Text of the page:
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Session History

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Folk Music in the Public Houses of Totnes – A brief survey - Compiled by Mick Bramich © 2012 with input from Julia Thomas, Sam Richards and a prompt from Mick Green.

For a "Family Tree of Totnes sessions click here

The amateur performance of traditional music and song in the town’s public houses stretches back over many years and some semblance of a record may be of use to future research and analysis of the subject. It is difficult to start the task thirty years into the process with any degree of accuracy but the bare bones of the movement can be traced with reasonable confidence through the memories of the participants, many of whom still live in the town and the surrounding villages.
The elements of these evolving sessions have been continually altered by the strength of particular individuals and the pigeonholing of the music into various genres. For example, some sessions have changed from a simple formula of anything goes into serious, musically driven evenings where the players strive for excellence sometimes at the cost of ‘entertainment value’. This has of course seen some performers flourish as a result of the ethos of the ‘session’.

Other aspects, perhaps far less visible than the other reasons so far mentioned, have been socio-economic in character. Live music was not always a welcome addition to a pubs character and only with the shifting fortunes of the trade and brewing industry have we seen a more open approach to some kind of free, musical entertainment within licensed properties.
One of the chief obstacles to continuity has been the ever changing management of the public houses involved. Another most unwelcome effect has been the de-licensing of some establishments and the inevitable reduction of places which are suitable and indeed welcome the music. A part of this survey will be an attempt to construct a family tree of the sessions and their inter relationships. Minor conflicts, whether between pub landlords and musicians or musicians themselves, must be seen as a vital part of the growth and decline of the live music scene and the way that it has survived to the present day (and looks like surviving a lot longer).

The Nineteen Eighties

Probably the earliest regular venue was The Castle at the corner of High Street and Castle Street. This once a week, Sunday night gathering brought people together from all over the South Hams and Teignbridge. Because of the scarcity of such events, you had to be there early to guarantee a seat. The fare was mixed with a leaning towards traditional song. At this time, a purely music based session was almost unheard of in the immediate area. It was only as more and more established players moved into the area that the nature of the performances began to change and evolve into the more serious approach where respect for the material and integrity in its performance became paramount. The jokey, throw away style of presentation started to lose its grip on the session and rifts were inevitable under the circumstances.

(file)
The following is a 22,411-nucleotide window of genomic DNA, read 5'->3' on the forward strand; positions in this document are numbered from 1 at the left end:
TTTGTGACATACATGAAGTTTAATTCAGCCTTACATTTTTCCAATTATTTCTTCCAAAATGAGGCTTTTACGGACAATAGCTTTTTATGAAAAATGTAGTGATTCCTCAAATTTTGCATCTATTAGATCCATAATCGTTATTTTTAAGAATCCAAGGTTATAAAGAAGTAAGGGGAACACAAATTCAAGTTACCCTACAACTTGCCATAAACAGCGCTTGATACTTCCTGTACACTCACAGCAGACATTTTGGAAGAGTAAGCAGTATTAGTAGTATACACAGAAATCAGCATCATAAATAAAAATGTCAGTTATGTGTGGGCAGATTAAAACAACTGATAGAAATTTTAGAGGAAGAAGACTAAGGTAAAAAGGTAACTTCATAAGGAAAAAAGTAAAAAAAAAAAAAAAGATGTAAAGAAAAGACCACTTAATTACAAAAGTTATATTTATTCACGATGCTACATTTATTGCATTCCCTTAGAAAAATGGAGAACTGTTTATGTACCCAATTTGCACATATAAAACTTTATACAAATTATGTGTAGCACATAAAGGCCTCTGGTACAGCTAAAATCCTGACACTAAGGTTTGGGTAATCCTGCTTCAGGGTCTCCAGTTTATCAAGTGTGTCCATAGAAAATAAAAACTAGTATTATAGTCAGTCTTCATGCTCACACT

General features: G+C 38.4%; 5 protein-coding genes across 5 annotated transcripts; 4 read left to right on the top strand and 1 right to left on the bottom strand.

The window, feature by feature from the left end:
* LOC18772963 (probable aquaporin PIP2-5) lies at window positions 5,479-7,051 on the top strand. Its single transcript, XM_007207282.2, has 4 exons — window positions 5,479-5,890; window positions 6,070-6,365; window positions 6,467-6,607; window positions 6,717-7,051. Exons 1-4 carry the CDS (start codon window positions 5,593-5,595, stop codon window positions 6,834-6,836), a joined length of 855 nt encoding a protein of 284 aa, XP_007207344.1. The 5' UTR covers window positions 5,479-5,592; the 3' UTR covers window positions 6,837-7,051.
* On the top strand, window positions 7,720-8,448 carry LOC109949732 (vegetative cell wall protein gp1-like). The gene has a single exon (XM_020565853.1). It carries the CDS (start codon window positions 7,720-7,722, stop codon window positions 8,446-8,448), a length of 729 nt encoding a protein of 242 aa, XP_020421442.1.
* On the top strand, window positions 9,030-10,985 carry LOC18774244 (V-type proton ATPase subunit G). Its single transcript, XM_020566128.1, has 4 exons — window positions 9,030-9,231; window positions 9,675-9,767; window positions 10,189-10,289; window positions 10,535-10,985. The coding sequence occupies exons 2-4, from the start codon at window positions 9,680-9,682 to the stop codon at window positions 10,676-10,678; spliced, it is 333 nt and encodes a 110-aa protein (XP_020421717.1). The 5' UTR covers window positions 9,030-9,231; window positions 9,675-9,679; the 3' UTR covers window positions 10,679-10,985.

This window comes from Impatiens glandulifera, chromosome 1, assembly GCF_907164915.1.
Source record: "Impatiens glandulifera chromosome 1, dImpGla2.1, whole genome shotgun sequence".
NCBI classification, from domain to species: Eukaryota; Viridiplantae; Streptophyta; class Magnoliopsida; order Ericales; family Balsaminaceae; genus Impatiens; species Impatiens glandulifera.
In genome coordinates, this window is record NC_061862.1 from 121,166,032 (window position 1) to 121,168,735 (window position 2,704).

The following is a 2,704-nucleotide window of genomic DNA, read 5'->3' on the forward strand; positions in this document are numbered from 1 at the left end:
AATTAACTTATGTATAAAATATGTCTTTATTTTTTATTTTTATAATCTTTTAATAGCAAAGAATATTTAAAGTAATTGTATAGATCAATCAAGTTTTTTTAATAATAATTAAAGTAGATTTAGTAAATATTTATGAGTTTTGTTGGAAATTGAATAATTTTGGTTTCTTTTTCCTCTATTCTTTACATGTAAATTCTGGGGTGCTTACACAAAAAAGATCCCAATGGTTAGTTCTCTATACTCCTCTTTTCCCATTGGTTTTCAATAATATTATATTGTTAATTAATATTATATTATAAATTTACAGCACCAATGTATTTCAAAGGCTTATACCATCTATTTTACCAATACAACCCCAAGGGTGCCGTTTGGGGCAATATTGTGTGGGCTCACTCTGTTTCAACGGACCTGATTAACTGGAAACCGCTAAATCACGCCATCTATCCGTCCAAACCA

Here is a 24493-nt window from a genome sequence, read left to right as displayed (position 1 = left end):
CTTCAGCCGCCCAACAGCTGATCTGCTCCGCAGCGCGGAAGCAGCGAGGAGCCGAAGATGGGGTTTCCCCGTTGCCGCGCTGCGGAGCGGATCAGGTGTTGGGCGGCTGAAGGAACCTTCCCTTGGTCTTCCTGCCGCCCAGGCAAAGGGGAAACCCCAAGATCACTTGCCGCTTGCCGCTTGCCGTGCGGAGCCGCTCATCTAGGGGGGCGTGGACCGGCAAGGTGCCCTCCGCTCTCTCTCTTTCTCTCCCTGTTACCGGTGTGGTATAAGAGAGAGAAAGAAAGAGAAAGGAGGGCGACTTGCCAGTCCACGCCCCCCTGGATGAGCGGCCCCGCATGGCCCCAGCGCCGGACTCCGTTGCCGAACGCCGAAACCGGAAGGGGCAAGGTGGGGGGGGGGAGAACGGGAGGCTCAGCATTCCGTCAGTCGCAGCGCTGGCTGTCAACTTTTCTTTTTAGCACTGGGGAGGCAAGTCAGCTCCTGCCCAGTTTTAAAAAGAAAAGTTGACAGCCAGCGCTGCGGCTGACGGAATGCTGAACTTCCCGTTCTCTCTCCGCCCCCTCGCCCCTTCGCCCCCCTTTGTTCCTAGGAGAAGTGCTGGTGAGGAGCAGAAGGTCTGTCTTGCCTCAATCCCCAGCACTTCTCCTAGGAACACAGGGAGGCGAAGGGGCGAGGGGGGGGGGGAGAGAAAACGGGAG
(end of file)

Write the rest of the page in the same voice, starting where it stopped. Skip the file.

The first move to another venue occurred in about 1985 when, possibly due to a change of management at the Castle, the session moved to The Kingsbridge Inn. Same day, Sunday, but an altered set of faces among the regulars. The first inklings of division started to make themselves felt. It was almost a coup situation; a small group of players broke away and established an alternative session at The Albert in Bridgetown probably in 1986 and thus began what was to become in time, a phenomenon which drew in not only local artists but international performers who, on a night off, would swell the throng of top class players and singers.

The Albert Inn, as can still be seen, was a small venue. It also attracted students from the music department of Dartington College and the room was often completely crammed from wall to wall with avid players and listeners. Something had to give and in time some of the regulars, who travelled considerable distances to attend, built the confidence to start their own sessions in their own towns. The college also provided some very talented performers of traditional music and before the end of the decade, other venues became established within Totnes to handle the growth in popularity of the genre.

The Globe Inn, Castle Street was the first to feel the full fervour of the blend of college and resident musicians. Friday night was the selected time of the week and 7.30 in the evening probably guaranteed one a seat but nothing was certain. The management of the Globe were always friendly and apt to forget to close at eleven o’clock. With curtains drawn and lights dimmed, the session often continued well into the small hours. It was here that visitors from Cornwall regularly showed up and Irish musicians who were in the area would also put in an appearance. Tony O’Sullivan (Sully) was one who brought his banjo skills to The Globe to everyone’s delight.

The venue became so popular that a singing based forum met here on Tuesdays. This ran into the ‘nineties whereas the Friday session fell away quite rapidly when many of the college performers graduated and moved on.

A new venue sprang up in the latter part of the decade at The Bull on Mondays. This drew on performers from further afield but was open to all comers. It was a strong singing session and it occupied the inn until it closed as a hotel and was reborn as a modern, town centre pub offering live music gigs by bands and soloists from outside the realms of traditional music and song. This type of venue loss was unexpected and left a gap which could not be filled.

Also during this period, Dartington Morris Men regularly held a weekly singing session following on from their dance practice. The Albert Inn was the chosen venue as it was only a few steps away from their rehearsal site in Bridgetown. With the demise of this practice facility there followed a string of moves to other public houses which will be discussed later.

The ‘Nineties